For Mental Health Month, this writer opens up about the battle raging in her own head.
When I was 14, a professional diagnosed me with manic depression and severe anxiety. The discovery made me emotional. I underwent therapy that cost my parents a lot of money. They spent almost P5,000 every week on medicines to help me keep the bad thoughts away.
I wasn’t suicidal. I wasn’t sad all the time. But I had intrusive thoughts that kept me from being “normal.”
Life gets harder
I stopped treatment when I got to college. We couldn’t afford it with tuition and all, so I chose to stop seeing my psychologist.
But when I entered my senior year, the pressure got to me. I started having depressive episodes again, so I sought help. A different mental health professional diagnosed me with dysthymia. It’s the clinical term for PDD (persistent depressive disorder). It’s a form of depression that goes on for a long time, and I had it.
I called it high-functioning depression, but my therapist disagreed with my use of the term. I was still depressed, but I could go on with my life, the intrusive thoughts muted to a low rumble in the back of my mind.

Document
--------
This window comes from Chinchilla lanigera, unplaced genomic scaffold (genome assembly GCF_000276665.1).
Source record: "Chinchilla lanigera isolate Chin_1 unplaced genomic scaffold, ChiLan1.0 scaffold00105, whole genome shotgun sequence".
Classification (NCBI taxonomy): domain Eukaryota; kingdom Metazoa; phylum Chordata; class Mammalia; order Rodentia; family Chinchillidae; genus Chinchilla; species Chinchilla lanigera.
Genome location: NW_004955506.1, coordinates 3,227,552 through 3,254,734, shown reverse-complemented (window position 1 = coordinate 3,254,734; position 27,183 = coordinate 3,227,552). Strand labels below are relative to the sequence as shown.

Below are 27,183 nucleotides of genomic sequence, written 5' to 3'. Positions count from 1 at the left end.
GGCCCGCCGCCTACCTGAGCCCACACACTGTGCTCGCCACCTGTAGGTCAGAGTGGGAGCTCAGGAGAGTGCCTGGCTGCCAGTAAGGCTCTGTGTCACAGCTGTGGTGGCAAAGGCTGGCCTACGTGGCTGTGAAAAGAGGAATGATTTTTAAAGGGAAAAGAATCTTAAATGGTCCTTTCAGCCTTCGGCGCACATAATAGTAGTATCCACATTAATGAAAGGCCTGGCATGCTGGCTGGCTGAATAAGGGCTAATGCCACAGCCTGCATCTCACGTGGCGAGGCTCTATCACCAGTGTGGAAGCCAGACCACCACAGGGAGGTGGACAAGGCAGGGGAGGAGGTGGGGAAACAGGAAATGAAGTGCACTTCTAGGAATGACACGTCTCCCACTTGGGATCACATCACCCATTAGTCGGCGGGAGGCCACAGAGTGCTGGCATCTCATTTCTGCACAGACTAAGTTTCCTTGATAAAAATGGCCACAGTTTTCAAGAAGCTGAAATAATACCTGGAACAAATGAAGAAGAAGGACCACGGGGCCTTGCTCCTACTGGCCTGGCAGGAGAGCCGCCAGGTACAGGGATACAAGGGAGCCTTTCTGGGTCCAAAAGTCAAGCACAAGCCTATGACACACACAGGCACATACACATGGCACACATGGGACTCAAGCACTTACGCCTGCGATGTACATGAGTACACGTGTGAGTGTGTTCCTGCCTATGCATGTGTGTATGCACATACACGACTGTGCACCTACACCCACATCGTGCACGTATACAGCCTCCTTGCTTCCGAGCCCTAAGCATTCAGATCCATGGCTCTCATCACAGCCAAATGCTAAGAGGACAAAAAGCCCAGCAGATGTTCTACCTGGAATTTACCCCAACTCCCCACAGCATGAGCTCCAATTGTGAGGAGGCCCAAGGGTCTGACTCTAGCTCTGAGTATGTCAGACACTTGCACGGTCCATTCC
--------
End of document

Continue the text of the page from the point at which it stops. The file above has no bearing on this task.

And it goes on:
She said I needed to take medication again, but I told her they weren’t helping me. Even talking to her took a toll on me. All I needed was the diagnosis so I could get a medical certificate.
I left her clinic without a decision but with a certificate in hand.
Depression, the low rumble
I’m glad to report that I can keep the low rumble and intrusive thoughts at bay. I still have depressive episodes, but it’s somewhat easier for me to pick myself up after. It’s tough, but I’m managing.
Binge-watching series and reading books allowed me to escape into other worlds. The low rumble becomes a murmur sometimes, and I become as functional as I need to be.
I’m better now because I have a strong support system. My parents and in-laws allow me to exist in my own space, on my own time, and in my own capacity. I’m still depressed and anxious. The rumble is still there, albeit at a low register. But my PDD is at bay, for which I’m thankful.
If you feel like you have a mental health condition, please seek professional help. If you’re prescribed medication, take your pills religiously.
Let the roaring in your head be a low rumble instead.
Featured Image Daniella Sison